Jul 27, 2010
04:35 PMThe Wind Machine
On Monday, I participated in a board meeting of the Alliance for Food and Farming, a non-profit organization formed in 1989 and based in California. It is set up to help specialty crop farmers communicate to the public on issues related to food safety and care of the land. The Alliance’s chairman of the board is Matt McInerney of Western Growers, and its two key staff members are Marilyn Dolan and Teresa Thorne.
A timely example of the work of the Alliance is its effort to counteract the unwarranted influence given by the general media to the annual “Dirty Dozen” campaign of the Environmental Working Group, based in Washington, D.C. The EWG loathes synthetic pesticides and would like to see all food uses of them banned. To further its agenda, it annually publishes a list of the twelve produce items that it warns shoppers to avoid because of pesticide residues. The latest “Dirty Dozen” list includes apples, cherries, and peaches.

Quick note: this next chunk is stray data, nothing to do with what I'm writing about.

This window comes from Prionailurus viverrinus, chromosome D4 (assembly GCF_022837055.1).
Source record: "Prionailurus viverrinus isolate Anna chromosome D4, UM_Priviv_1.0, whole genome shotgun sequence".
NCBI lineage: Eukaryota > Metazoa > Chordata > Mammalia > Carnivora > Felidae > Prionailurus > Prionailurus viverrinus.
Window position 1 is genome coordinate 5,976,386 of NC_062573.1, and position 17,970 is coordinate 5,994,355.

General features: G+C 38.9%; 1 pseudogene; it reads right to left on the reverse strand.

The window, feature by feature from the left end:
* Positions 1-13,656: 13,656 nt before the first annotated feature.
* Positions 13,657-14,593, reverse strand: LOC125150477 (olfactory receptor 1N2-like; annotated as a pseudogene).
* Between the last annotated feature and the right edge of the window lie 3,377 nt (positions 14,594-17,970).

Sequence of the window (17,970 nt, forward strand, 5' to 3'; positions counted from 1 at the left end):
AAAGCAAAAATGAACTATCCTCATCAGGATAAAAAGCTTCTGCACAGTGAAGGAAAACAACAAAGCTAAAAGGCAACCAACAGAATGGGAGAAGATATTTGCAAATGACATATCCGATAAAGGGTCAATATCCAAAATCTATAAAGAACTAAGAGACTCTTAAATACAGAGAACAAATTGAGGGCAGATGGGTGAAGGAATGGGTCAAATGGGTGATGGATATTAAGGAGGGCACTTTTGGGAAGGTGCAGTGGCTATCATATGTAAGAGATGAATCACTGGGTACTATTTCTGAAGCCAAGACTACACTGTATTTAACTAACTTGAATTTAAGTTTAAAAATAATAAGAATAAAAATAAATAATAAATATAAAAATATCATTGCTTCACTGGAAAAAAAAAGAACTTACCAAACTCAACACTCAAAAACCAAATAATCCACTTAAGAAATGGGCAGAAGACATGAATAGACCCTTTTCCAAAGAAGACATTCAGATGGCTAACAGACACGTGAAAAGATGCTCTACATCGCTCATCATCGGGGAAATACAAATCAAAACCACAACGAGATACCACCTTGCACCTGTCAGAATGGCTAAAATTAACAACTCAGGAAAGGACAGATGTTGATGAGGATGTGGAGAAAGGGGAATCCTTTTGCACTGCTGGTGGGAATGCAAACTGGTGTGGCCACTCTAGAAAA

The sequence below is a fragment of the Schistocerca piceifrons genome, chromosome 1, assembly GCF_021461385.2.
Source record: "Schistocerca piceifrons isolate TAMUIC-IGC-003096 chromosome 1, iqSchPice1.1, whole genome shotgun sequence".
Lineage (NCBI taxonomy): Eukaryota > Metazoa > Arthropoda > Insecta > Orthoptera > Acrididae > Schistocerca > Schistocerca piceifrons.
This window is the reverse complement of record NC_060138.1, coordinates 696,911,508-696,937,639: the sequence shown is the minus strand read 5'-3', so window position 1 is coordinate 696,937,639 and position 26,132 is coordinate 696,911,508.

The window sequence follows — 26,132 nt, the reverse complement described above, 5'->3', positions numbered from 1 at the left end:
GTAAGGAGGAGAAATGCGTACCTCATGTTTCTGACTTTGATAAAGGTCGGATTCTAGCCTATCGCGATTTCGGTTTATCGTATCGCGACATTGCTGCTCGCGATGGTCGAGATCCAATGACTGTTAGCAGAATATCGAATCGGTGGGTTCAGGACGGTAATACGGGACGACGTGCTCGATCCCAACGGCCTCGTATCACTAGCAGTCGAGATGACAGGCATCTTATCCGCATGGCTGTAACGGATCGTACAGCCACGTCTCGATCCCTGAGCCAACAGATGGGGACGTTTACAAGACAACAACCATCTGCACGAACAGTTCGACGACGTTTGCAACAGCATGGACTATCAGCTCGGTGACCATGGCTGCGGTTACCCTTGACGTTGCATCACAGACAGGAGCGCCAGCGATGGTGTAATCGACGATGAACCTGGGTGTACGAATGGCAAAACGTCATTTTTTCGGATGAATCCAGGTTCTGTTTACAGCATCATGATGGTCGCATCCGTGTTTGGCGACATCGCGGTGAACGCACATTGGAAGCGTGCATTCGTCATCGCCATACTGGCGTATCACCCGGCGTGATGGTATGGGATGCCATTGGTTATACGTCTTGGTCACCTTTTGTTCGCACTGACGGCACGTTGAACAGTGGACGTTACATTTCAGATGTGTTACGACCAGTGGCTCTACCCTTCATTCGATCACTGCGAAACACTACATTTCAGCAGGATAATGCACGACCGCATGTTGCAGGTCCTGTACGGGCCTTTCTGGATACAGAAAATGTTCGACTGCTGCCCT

Earlier this year the Alliance pulled together academic research and expert testimony and then put out its own media statements underscoring the safety and judicious use of agricultural chemicals and the strong regulatory system in place in the United States to protect the health of all consumers. While it is not likely the EWG will back off its publicity campaign (which serves to drive membership, resulting in dues), at least it is now being directly challenged and consumers have greater access to the facts.
The EWG lashed out in a July 15 news release, asserting the Alliance for Food and Farming is nothing but a front group for “industrial produce groups” and “Big Ag.”
Meanwhile, the Northwest Horticultural Council continues its work on behalf of apple, pear, and cherry growers (whether conventional or organic) of Idaho, Oregon, and Washington—and, its support of the Alliance for Food and Farming.